Artists: Josh Smith, Sophie Van Hellermann
Venue: Museum Dhondt-Dhaenens, Deurle
Date: April 25 – June 20, 2010
Full gallery of images, press release and link available after the jump.
Images courtesy of Museum Dhondt-Dhaenens, Deurle
This duo exhibition functions as an intense dialogue between the works of two artists who are generational contemporaries: Sophie von Hellermann (1975 Munich, lives and works in London) and Josh Smith (1978 Tennessee, lives and works in New York). At the same time, the exhibition takes on a retrospective character, as it presents an overview of both artists’ painterly activities of the last five years. Both approach painting as a permanently creative process: every work presents itself as a physical fragment that characterises their painterly thinking, rather than consistently aspiring to be recognised as a ‘masterpiece’. In this way, their work creates, each in its own way, a mental opening toward new pictorial possibilities. Despite the similarity in the way they create great freedom and energy through their working process, the painterly result is radically different for both artists. This exhibition project develops into a subjective investigation of the fundamental approaches to painting.
Sophie von Hellermann makes both large and smaller compositions through which she develops a fairy tale-like and imaginative visual imagery. Every composition becomes a dynamic spectacle of motifs, lines, and colours, in which the boundaries between reality and fantasy, between the personal narrative and the collective past, and between abstraction and figuration are fully dissolved. She uses art history and painting’s acquired freedoms in a painterly game that carries us as spectators into an unfamiliar world. The choice of subject matter, but also the very agile brushstrokes, the flowing lineage, and the use of a peculiar colour palette make Sophie von Hellermann’s paintings particularly pleasing and dreamy looking. Every work testifies of her exceptional emotional sensitivity and is simultaneously a crystallisation point in her ongoing practise as a painter.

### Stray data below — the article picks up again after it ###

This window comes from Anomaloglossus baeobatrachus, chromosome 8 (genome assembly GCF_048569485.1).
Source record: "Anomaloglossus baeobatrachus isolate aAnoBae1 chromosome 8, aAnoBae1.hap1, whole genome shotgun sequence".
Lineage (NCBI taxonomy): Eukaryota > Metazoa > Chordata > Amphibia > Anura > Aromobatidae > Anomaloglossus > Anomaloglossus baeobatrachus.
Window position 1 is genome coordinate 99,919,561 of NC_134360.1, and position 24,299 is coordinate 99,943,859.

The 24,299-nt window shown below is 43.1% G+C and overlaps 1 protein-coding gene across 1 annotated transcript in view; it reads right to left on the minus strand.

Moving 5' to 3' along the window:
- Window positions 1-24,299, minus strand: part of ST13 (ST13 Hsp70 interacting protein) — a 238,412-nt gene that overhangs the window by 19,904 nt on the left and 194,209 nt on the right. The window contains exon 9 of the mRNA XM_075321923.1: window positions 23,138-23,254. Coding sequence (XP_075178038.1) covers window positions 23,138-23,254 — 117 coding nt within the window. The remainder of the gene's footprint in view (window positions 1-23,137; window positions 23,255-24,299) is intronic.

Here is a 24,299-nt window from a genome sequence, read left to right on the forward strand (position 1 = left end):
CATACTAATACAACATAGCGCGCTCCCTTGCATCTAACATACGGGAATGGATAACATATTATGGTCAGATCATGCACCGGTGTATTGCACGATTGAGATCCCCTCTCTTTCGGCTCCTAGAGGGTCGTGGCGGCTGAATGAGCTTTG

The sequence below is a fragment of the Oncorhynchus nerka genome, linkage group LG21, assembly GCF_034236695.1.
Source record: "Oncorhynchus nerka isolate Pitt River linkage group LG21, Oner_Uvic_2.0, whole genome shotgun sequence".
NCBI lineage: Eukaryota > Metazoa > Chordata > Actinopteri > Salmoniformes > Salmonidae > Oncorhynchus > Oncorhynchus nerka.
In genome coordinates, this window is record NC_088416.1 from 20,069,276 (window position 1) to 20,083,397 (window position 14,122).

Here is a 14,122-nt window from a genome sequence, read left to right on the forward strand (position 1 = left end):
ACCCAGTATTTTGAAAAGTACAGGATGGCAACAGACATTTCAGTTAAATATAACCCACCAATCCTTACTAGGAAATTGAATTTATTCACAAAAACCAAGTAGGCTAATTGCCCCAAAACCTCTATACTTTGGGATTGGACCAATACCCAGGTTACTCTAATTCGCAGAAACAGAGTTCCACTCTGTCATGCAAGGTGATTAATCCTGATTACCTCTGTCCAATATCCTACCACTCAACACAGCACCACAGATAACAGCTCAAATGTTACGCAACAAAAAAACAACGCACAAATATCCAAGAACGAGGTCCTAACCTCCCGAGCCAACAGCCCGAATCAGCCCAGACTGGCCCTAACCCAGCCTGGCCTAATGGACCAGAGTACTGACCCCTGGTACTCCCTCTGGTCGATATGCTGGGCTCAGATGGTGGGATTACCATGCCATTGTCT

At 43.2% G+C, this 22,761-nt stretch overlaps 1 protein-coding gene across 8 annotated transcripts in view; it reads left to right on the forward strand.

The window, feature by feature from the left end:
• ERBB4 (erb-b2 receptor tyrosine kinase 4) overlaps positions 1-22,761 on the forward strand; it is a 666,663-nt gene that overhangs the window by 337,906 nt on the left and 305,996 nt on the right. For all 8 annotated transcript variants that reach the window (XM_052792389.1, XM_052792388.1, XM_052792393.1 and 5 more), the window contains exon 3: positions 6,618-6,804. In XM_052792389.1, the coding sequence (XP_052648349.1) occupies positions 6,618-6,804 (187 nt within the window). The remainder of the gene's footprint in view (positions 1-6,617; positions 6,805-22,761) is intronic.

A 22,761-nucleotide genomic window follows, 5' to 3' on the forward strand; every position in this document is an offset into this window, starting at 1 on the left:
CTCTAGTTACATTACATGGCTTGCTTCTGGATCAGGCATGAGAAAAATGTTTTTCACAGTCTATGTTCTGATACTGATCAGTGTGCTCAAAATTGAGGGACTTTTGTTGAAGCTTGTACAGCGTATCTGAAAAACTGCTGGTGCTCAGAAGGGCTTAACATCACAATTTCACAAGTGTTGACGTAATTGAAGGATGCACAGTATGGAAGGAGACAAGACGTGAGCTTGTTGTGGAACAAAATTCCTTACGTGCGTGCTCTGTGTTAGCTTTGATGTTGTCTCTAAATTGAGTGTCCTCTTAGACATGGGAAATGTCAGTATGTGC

Josh Smith belongs to a painting tradition that seemed extinct, but which he manages to transform into a free repertory of forms. The work, with its explicit references to the history of painting, its ‘expressive’ style, its use of the signature and the absence of subject matter, could perhaps be considered non-contemporary. Josh Smith, however, refuses to employ contemporary art’s typical strategies to assert its contemporaneity. Much like the artists he refers to – E.L. Kirchner, Pablo Picasso, Keith Haring, or Christopher Wool – Josh Smith uses painting not to illustrate something, but radically chooses to think through painting, evidenced in a considerable production. The fact that every subsequent painting is an elaboration on, and continuation of, the one before it, creates the notion of works generated in series. In this way, to the work of Josh Smith resists the quality criteria and style characteristics with which painting is normally evaluated.
This exhibition was realised in collaboration with Le Consortium Dijon (FR). An ‘artist book’ in which both artists pursue their collaboration further is published to accompany this exhibition.